Still, I can’t help but be frustrated at the wildly oversimplistic and unrealistic way that foreign policy gets discussed in our political debates, particularly presidential debates, and particularly Democratic presidential debates — when it gets discussed at all. During that Democratic debate in November 2019, the candidates competed to see who could sound toughest on Saudi Arabia, as if we had developed this complicated relationship with that regime over 70 years by accident. That evening, Bernie Sanders argued, “We have got to bring Iran and Saudi Arabia together in a room under American leadership and say we are sick and tired of us spending huge amounts of money and human resources because of your conflicts.” Yeah, Bernie, that will straighten it all out. These guys have been fighting a bloody proxy war all over the region over sectarian religious differences, lust for power and regional dominance, and fear of the ruthlessness of the opposition. It’s not two neighbors squabbling over a maple-syrup-orchard boundary.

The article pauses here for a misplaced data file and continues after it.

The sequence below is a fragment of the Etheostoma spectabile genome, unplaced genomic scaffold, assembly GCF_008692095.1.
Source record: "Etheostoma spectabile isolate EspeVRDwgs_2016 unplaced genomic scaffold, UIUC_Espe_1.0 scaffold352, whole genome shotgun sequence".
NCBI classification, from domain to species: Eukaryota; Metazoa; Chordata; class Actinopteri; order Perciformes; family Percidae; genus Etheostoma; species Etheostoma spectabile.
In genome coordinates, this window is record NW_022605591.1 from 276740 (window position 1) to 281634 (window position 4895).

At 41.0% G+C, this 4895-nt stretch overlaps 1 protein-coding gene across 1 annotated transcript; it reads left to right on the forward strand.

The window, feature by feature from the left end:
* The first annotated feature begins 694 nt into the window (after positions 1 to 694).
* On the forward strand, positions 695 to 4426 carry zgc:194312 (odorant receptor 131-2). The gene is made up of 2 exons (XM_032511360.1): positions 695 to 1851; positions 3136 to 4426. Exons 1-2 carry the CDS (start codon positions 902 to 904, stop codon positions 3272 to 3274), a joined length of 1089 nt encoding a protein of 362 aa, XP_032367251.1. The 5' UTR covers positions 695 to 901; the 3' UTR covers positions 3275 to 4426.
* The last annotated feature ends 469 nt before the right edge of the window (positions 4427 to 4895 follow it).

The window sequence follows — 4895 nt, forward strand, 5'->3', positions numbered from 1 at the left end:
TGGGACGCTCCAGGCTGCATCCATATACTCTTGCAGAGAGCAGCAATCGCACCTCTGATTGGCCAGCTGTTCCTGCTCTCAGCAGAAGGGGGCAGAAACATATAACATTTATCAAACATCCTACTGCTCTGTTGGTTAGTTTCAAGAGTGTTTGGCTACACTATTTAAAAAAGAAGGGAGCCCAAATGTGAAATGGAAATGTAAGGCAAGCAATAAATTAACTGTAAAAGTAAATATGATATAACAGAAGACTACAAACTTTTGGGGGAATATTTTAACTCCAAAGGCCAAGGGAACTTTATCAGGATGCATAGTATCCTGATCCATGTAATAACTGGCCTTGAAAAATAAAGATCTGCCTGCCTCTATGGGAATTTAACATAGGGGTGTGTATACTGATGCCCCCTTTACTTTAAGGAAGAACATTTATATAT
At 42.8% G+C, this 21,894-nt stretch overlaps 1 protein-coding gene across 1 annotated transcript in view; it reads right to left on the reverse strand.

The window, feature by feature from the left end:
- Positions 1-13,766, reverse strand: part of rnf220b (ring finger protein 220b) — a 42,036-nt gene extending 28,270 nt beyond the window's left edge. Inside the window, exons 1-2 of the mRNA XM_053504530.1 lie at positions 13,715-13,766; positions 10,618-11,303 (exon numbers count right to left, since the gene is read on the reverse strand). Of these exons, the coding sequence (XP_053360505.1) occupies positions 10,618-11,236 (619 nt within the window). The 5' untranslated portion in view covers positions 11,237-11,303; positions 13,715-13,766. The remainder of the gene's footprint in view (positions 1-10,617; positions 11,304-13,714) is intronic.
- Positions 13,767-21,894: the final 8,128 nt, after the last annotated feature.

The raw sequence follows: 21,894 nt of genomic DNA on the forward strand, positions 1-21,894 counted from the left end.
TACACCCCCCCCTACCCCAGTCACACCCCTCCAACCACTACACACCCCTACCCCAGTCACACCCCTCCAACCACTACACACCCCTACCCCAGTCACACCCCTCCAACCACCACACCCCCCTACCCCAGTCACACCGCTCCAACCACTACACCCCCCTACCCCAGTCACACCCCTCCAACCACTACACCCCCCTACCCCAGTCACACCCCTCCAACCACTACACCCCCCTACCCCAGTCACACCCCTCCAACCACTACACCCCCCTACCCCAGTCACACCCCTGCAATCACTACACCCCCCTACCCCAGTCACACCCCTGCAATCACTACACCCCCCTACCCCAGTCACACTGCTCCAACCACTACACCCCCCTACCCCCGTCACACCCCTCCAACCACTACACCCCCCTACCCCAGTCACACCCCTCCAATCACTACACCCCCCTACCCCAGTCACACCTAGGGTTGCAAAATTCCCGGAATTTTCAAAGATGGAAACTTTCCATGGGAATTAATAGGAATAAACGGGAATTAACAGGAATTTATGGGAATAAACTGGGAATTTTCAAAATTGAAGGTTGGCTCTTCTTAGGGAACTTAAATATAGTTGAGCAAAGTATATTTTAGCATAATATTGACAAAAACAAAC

Maybe Americans have unrealistic expectations about what U.S. foreign policy can achieve, but it’s hard to blame them when so few of their aspiring leaders are willing to contradict those expectations. Presidents keep having to backtrack on their foreign-policy promises because they either didn’t do their homework and understand the consequences of those promises, or they did know them and chose to ignore them during the campaign.
Three Cheers for the Senate Parliamentarian
POOF! Just like that, the Senate parliamentarian makes the $15 per hour federal minimum wage disappear from the COVID-relief bill, concluding that it is not sufficiently connected to the federal budget to be included in a bill that is expected to pass through reconciliation.
But Democrats in both chambers acknowledge that the policy will be stripped out in the final version of the bill — a setback for the left wing of the party, which has pushed for the policy for a decade.